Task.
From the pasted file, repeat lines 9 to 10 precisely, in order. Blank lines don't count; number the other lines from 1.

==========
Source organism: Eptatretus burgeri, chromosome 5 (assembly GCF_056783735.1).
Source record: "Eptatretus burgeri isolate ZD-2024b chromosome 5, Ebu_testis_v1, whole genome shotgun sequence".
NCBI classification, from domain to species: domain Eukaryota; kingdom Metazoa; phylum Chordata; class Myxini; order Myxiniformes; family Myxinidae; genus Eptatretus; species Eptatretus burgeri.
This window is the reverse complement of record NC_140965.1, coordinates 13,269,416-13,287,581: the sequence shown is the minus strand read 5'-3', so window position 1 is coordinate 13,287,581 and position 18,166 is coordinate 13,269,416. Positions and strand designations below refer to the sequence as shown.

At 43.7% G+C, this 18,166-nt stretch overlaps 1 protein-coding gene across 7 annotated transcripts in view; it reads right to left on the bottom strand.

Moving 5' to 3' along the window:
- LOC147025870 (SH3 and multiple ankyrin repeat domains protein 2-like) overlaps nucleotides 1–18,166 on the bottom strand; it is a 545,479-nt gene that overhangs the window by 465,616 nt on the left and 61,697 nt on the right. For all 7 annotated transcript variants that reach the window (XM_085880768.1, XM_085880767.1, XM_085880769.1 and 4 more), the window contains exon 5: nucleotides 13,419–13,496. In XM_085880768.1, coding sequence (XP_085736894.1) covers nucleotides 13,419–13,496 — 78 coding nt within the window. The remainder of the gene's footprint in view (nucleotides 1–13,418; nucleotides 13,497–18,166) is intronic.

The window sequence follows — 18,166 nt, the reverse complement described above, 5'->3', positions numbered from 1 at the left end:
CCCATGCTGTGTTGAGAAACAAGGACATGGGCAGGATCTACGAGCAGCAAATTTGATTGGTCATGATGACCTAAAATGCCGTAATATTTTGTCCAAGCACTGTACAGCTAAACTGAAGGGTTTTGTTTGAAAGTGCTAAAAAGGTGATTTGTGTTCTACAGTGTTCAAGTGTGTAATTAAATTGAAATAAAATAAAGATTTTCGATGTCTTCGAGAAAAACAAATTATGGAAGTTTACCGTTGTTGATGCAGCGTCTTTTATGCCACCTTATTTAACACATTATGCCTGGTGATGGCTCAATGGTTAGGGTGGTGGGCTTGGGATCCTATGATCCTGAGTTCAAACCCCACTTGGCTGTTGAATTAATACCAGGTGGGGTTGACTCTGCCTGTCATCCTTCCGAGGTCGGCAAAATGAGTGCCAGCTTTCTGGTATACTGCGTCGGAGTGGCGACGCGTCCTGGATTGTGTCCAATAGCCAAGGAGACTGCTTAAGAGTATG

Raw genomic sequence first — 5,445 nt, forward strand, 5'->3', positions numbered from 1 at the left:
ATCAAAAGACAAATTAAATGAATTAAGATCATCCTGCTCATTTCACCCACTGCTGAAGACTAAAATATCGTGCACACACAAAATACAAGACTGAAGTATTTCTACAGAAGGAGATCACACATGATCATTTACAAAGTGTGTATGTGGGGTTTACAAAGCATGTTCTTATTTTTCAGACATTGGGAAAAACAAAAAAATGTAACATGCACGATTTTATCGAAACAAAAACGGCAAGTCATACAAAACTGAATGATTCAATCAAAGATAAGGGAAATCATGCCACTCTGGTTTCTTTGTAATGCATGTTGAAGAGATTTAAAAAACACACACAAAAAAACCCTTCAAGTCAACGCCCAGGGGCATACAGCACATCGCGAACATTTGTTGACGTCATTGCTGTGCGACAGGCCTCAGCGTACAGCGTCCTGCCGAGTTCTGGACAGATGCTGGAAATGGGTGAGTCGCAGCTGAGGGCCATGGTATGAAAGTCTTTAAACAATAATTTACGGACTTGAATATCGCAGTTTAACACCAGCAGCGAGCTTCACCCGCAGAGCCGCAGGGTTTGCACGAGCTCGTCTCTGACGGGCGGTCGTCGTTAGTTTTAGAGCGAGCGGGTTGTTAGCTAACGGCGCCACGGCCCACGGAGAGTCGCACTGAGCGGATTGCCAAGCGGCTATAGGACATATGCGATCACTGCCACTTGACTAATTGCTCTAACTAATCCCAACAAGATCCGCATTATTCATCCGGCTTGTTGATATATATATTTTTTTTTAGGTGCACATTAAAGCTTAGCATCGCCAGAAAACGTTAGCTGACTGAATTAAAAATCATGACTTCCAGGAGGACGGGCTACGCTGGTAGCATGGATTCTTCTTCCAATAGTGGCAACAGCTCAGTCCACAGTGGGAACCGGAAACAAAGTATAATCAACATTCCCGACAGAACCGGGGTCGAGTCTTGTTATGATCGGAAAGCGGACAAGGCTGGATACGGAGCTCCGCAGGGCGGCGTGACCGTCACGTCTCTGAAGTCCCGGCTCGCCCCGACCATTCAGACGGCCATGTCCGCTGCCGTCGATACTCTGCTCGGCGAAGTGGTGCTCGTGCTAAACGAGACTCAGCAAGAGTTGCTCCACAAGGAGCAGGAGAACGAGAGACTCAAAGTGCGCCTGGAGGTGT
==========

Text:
CCCATGCTGTGTTGAGAAACAAGGACATGGGCAGGATCTACGAGCAGCAAATTTGATTGGTCATGATGACCTAAAATGCCGTAATATTTTGTCCAAGCACTGTACAGCTAAACTGAAGGGTTTTGTTTGAAAGTGCTAAAAAGGTGATTTGTGTTCTACAGTGTTCAAGTGTGTAATTAAATTGAAATAAAATAAAGATTTTCGATGTCTTCGAGAAAAACAAATTATGGAAGTTTACCGTTGTTGATGCAGCGTCTTTTATGCCACCTTATTTAACACATTATGCCTGGTGATGGCTCAATGGTTAGGGTGGTGGGCTTGGGATCCTATGATCCTGAGTTCAAACCCCACTTGGCTGTTGAATTAATACCAGGTGGGGTTGACTCTGCCTGTCATCCTTCCGAGGTCGGCAAAATGAGTGCCAGCTTTCTGGTATACTGCGTCGGAGTGGCGACGCGTCCTGGATTGTGTCCAATAGCCAAGGAGACTGCTTAAGAGTATG

Raw genomic sequence first — 5,445 nt, forward strand, 5'->3', positions numbered from 1 at the left: